WINNER OF THE WEEK: Daft Punk. In addition to selling 339,000 copies in its debut week and hitting Number One on Billboard‘s Top 200, the French electronic-dance-music duo set a Spotify record for most streams in one day – the exact figures aren’t public, but they’re higher than Mumford & Sons’ previous record of eight million. (We also know that in the U.S., listeners heard every track on Random Access Memories at least 500,000 times during its first week.) Can we thus conclude that Spotify and other streaming services add to first-week album sales rather than taking them away? That’s a complicated question, one that record executives and artist managers are no doubt discussing at this very moment. See the next item for the “no” response.
LOSER OF THE WEEK: Vampire Weekend. It pains me to include VW in this paragraph since Modern Vampires of the City is perhaps the year’s best album. But it dropped 64 percent in sales this week, logging only 48,000, and slipped from Number One to Number Seven. This was predictable, given the recent precipitous chart declines of rock albums by Fall Out Boy, Paramore and Bon Jovi. But I wonder what would have happened if the band had taken a more liberal, hype-building approach to Spotify, as Daft Punk did last week and Mumford & Sons did last fall. Instead, Modern Vampires of the City didn’t appear on Spotify until this week, although like Daft Punk’s Random Access Memories, it streamed on iTunes for more than a week until its release. As singer Ezra Koenig explained on Reddit the other week: “i’m down with spotify. i don’t know all the financial details but generally it’s a great resource. i should probably ‘do some research.’ our label decided to wait a couple weeks before putting MVOTC up there. struck as reasonable.” Anyway, who needs record sales? The band is headlining festivals!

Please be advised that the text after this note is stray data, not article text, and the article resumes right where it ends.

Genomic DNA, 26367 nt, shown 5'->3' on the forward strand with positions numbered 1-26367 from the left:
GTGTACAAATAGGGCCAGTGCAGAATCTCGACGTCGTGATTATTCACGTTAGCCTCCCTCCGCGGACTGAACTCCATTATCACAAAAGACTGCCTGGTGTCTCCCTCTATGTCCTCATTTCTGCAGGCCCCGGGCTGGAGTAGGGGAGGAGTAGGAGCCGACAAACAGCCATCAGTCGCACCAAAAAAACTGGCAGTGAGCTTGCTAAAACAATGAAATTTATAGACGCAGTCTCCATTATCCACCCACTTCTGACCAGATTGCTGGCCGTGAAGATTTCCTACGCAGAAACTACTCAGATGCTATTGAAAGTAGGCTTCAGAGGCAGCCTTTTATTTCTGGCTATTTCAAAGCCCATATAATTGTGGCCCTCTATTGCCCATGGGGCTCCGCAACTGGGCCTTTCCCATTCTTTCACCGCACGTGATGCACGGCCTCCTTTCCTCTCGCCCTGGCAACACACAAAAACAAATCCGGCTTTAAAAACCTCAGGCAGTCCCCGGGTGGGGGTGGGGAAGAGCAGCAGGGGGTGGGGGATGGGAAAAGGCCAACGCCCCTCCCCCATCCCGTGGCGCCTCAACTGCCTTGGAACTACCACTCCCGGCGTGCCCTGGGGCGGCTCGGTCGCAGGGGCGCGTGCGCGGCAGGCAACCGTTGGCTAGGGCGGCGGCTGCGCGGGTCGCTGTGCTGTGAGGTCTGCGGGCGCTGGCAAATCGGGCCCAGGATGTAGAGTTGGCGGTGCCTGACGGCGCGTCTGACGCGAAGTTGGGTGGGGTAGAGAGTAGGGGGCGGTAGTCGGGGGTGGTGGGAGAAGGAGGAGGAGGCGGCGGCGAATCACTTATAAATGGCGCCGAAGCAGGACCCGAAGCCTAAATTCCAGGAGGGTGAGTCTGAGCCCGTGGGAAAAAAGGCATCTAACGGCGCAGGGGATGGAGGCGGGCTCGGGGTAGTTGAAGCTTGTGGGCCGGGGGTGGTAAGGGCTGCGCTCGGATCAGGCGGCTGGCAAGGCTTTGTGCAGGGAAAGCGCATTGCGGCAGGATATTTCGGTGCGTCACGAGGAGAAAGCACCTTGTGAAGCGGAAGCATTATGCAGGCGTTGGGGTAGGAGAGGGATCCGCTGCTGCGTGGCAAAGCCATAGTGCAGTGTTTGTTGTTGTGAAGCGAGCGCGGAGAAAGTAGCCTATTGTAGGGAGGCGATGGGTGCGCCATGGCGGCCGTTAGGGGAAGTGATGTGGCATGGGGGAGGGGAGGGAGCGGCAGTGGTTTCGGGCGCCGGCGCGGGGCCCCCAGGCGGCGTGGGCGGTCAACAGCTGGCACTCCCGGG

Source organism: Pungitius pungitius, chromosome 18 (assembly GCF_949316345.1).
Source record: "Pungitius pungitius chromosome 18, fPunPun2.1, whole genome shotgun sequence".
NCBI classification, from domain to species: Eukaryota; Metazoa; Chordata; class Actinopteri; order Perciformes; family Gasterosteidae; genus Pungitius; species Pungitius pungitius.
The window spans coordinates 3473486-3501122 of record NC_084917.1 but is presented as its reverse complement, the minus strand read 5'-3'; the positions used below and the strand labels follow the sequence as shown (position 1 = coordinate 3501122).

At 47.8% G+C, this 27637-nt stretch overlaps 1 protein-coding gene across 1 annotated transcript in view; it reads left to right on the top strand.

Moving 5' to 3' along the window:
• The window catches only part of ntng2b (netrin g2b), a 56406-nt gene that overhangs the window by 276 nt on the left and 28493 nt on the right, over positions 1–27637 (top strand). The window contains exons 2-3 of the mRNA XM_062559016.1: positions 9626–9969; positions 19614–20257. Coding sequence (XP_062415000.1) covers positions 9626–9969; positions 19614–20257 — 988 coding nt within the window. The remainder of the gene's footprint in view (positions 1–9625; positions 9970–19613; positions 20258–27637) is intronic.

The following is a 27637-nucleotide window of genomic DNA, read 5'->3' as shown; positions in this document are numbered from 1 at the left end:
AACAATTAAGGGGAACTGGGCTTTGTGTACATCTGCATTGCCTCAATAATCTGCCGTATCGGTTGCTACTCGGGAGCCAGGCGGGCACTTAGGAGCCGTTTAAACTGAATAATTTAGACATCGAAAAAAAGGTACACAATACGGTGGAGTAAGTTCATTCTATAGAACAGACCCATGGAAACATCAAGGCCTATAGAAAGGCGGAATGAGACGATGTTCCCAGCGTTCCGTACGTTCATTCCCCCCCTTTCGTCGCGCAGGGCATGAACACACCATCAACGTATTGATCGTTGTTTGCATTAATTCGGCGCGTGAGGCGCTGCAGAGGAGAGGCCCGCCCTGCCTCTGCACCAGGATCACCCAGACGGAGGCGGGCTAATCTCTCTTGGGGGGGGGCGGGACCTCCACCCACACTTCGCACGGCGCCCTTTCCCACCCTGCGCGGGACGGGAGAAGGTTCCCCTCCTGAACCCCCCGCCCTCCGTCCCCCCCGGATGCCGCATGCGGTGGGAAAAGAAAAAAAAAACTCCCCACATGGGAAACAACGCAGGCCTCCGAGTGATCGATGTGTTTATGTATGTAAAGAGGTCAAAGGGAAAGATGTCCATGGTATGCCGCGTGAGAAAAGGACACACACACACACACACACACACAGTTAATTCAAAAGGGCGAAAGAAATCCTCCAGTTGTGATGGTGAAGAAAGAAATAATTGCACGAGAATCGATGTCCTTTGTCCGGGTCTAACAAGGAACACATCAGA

THIS CHART WEEK SPONSORED BY PITCHFORK: As long as I’m on the subject of hipster bands and Spotify, the National‘s release strategy was strikingly similar to that of Vampire Weekend. The gloomy Brooklyn band’s new Trouble Will Find Me streamed for more than a week on iTunes, but didn’t appear on Spotify until this week. The sales result? Trouble Will Find Me notched 75,000 copies in its debut week, 24,000 more than the band’s previous high, for High Violet in 2010, and hit number three (behind Daft Punk and Darius Rucker’s True Believers, which sold 83,000).
Popular on Rolling Stone
Last week: Vampire Weekend Score Second Number One